It’s great to hear some of our ministry partners talking about the persecuted church. Speaking briefly at a mosque over the weekend really opened my eyes to how much work is needed to begin reaching them with the gospel. www.doctrineanddevotion.com
When we arrived in America, back after a year away, we had two kids. We had some suitcases and a guitar case. We had a skid on a container ship. We had each other and we had a feeling of unfinished work.
Unfinished work is kind of a specialty of mine. Ideas come more frequently than they can be implemented and seen to their full end. Notebooks lay mostly but not completely full. Bottles of ink, fountain pens that sit in a pen cup with the ink still in them slowly turning to sludge that future-Dan may or may not ever get around to cleaning out.
We came back because God pulled us back. When the decision was made, we were compelled. It took a little bit of time, but once the gears were in motion, everything just kind of… happened. I was barely making any money at the time, there was a financial crisis (not this one, the other one that happened) and so better paying work was hard to come by. But I had work, in factories and then in a pub kitchen, which to this day is still one of the best and hardest jobs I’ve ever had. Somehow, whenever a big bill came in, there was money to pay for it. A tax credit came through or suddenly I was given 60-hour weeks at work. It was always just at the right time. As our church family prayed for us, they wanted to send us.
If there was any doubt about whether we were meant to return, we just had to look back and see what God was doing to make it happen.
But it happened in such a way, almost effortlessly, that when it was the week of our departure, I was unsure. I wasn’t sure if it was the right thing to happen. Were we meant to leave now? Were we meant to return? There was so much that felt unfinished. The land wasn’t done with me, with our family.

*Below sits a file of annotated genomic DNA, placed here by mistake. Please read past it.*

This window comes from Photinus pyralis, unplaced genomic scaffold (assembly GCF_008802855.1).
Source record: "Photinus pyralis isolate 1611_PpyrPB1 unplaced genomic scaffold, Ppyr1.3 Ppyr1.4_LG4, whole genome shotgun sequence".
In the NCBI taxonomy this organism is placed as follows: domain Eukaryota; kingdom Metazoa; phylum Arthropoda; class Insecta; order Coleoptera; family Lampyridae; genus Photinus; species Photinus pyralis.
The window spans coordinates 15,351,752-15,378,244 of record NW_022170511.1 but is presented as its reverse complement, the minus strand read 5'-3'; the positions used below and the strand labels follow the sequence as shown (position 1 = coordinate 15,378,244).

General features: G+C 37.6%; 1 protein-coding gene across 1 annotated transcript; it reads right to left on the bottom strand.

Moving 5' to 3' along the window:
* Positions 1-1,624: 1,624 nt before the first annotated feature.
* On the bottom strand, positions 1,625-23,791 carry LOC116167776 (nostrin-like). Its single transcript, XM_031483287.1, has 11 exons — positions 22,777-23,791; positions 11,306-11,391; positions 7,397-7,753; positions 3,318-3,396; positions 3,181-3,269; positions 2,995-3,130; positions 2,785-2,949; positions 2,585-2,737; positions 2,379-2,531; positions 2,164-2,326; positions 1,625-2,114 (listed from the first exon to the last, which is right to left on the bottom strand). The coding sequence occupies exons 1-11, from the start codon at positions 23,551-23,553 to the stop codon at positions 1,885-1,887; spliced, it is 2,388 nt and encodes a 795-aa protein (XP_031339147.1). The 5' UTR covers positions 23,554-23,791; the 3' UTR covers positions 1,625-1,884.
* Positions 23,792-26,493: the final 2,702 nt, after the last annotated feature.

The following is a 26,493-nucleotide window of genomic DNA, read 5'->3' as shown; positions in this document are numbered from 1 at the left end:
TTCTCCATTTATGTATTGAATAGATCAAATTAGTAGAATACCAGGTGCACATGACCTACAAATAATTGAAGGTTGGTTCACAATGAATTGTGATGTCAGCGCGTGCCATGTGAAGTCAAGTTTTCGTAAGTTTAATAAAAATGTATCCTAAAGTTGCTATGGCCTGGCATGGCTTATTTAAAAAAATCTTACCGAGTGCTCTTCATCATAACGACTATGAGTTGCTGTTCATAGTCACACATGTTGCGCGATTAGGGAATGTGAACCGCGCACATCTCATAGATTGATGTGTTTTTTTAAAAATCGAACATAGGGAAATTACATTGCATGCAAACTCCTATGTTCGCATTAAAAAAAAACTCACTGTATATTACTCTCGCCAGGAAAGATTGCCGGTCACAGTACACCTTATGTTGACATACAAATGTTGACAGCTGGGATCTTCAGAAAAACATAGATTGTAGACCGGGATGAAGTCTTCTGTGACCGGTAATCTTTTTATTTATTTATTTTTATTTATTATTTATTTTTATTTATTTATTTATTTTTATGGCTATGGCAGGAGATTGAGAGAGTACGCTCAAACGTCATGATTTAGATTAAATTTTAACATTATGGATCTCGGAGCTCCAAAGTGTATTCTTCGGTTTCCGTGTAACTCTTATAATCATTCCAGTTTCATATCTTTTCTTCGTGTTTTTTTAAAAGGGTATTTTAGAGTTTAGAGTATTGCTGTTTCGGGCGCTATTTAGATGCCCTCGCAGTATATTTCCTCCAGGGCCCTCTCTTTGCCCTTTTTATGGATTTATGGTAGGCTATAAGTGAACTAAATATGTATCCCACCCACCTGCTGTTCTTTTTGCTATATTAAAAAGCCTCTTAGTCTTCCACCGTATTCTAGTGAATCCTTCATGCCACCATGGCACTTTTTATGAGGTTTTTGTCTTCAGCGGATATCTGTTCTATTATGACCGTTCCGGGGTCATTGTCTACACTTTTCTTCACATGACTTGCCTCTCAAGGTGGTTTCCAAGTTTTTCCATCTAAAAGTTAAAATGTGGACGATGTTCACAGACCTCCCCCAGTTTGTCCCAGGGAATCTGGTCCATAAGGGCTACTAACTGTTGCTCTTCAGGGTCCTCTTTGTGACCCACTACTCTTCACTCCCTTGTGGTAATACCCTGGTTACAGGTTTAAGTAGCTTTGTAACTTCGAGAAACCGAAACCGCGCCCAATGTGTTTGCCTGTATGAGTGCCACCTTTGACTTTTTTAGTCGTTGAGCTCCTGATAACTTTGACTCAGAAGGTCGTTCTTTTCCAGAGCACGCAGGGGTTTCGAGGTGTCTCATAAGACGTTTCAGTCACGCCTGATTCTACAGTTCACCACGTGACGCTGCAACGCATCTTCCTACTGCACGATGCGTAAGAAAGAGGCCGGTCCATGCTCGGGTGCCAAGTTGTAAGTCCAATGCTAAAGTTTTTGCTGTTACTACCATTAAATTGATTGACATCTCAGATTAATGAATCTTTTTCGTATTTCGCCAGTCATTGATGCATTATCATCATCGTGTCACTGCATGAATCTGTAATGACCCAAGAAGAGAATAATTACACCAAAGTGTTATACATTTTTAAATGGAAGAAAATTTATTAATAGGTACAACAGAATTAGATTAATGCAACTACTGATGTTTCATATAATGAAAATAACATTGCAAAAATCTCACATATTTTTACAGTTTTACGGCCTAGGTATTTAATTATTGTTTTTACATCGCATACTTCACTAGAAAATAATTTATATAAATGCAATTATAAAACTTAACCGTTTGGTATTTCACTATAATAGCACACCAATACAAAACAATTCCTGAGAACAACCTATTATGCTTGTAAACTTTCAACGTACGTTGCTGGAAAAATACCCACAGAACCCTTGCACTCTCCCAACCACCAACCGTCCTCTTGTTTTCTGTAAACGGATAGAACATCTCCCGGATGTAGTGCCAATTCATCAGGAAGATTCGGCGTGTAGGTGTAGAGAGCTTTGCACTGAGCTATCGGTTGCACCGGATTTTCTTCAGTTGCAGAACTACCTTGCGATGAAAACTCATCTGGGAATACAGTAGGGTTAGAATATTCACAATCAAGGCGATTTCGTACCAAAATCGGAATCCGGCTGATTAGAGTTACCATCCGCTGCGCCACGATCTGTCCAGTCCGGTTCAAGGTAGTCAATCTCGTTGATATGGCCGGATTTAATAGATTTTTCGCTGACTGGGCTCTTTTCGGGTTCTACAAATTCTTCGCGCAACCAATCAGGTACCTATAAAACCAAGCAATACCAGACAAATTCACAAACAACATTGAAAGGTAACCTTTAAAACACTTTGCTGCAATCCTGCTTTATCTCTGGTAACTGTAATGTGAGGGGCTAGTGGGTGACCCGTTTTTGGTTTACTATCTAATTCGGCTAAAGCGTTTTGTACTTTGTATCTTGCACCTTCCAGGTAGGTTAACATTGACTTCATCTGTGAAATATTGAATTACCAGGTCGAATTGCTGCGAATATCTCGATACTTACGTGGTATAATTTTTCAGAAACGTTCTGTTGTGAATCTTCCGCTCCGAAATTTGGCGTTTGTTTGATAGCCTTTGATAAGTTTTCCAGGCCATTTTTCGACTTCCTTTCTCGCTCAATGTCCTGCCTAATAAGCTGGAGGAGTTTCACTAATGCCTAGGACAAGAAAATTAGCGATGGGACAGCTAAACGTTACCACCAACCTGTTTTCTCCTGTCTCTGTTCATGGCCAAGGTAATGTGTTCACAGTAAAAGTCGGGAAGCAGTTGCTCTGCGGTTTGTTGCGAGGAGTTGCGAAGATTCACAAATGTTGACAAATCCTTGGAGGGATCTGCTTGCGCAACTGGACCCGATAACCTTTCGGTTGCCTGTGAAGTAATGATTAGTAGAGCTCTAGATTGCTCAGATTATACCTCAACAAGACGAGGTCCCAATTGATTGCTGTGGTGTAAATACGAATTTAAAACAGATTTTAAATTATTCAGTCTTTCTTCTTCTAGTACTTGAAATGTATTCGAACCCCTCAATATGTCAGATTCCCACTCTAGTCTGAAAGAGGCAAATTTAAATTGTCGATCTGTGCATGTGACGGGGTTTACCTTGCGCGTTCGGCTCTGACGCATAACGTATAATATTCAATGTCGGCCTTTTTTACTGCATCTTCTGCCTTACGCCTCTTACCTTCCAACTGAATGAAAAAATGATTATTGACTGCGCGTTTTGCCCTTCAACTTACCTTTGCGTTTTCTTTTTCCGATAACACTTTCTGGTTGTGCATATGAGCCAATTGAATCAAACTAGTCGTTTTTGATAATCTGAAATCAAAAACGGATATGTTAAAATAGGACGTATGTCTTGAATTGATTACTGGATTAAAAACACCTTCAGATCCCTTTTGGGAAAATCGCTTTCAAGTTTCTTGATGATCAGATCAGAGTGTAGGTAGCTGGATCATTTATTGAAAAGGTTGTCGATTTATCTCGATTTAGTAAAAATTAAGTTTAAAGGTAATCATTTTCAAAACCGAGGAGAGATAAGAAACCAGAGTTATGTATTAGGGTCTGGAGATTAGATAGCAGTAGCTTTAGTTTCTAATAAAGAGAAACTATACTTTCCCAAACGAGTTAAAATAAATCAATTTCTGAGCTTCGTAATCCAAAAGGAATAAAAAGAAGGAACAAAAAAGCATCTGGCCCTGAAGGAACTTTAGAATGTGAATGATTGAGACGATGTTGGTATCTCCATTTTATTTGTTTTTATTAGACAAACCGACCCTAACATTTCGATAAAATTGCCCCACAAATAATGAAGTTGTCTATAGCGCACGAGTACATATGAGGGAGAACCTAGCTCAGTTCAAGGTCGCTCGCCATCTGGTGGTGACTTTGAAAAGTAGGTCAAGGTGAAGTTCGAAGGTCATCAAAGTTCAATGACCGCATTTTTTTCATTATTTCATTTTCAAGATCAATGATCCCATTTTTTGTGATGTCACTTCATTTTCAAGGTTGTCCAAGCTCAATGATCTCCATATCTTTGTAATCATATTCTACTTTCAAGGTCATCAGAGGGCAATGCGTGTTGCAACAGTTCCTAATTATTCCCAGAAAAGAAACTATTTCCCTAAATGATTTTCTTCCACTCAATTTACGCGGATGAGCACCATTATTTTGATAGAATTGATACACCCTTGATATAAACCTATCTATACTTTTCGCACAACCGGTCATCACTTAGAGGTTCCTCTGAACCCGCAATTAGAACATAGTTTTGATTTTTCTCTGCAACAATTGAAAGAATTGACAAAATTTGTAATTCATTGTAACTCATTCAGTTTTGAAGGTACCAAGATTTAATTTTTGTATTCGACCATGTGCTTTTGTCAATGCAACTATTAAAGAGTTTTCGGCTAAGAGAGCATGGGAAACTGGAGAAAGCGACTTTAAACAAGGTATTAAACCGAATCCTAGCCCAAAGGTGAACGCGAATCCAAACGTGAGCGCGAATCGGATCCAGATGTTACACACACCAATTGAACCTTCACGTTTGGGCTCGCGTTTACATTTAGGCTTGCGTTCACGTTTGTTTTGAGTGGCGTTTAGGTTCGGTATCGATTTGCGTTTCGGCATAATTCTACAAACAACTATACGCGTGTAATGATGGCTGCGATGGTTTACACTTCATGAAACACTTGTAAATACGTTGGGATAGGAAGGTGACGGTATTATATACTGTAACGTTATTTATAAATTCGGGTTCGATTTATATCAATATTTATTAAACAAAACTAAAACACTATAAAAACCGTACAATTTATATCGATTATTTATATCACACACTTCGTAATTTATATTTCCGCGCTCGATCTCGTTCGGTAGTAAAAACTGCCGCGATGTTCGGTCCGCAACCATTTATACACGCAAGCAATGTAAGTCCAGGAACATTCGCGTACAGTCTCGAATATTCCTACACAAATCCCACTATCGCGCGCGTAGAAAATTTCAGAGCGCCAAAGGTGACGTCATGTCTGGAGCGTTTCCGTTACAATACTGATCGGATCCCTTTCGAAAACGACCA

It turns out, it really was unfinished.
When we got back, I was employed almost straightaway, but it was miserable. Early morning stocking. Night shift at a gas station. A job in a warehouse that came without a real title or job description resulting in me teaching myself how to use, fix and maintain a CNC lathe and mill that were constantly breaking down. Coiling miles and miles of cable that would end up connecting cell phone towers. Wondering if I was going to be the next one to be let go when business slowed down to a standstill. Working two jobs in order to keep our noses above water. Working 70 hours on easy weeks and 80 on hard weeks. Missing an entire year of my kids growing up in order to keep the roof over their heads. All until finally getting a job that pays enough for me to work one job, freeing up time that I almost didn’t know how to use.
While all of this was happening, we were growing deeper into our church. Leading worship every other week. Leading worship at other churches to serve them and bring in a little bit more money. Tracy spent time becoming more and more involved with children’s ministry. Reading and reading and listening to sermons every week where the Word was preached and the Gospel presented. Every week, hearing the Gospel over and over again. Realising that it is truer and truer as I grow older. Seeing the beauty of something that seems so foolish. Seeing that rather than casting me into sin and suffering and experiencing my best life now, I am a sinner held mercifully in the hands of an angry God Who chose not to pour out that anger on me but on His Son.
And I was placed in a position that forced me to overcome my fear of speaking. Not only do I need to lead in song, I have to proclaim and exhort. I have to explain why it is that we are singing these songs. That when we gather as the Church, we are not gathering for a simple sing-a-long. We are a microcosm of the very Kingdom of Heaven. We are a tiny, broken picture of what we will be at the very end. A gathering of people that have no business gathering together but drawn together by the hand and work of God to proclaim His work and glory.
Then a year ago, I got coffee with an old friend of mine. And a few months later, I found myself in a conference room in Orlando being assessed for something that I never, ever, ever expected to be assessed for. Sitting there, listening and learning and being given a minutes notice that I needed to give a clear, presentation of the Gospel in under 2 minutes. Exegete a text and give a three-minute devotion on it. Psychology tests. Cross-cultural tests. Personality tests. What is it that makes me tick. Finding out what series of letters the business world would use to define me and interact with me. Being told, I should do this but not yet, do some of the hardest work you’ve ever done first.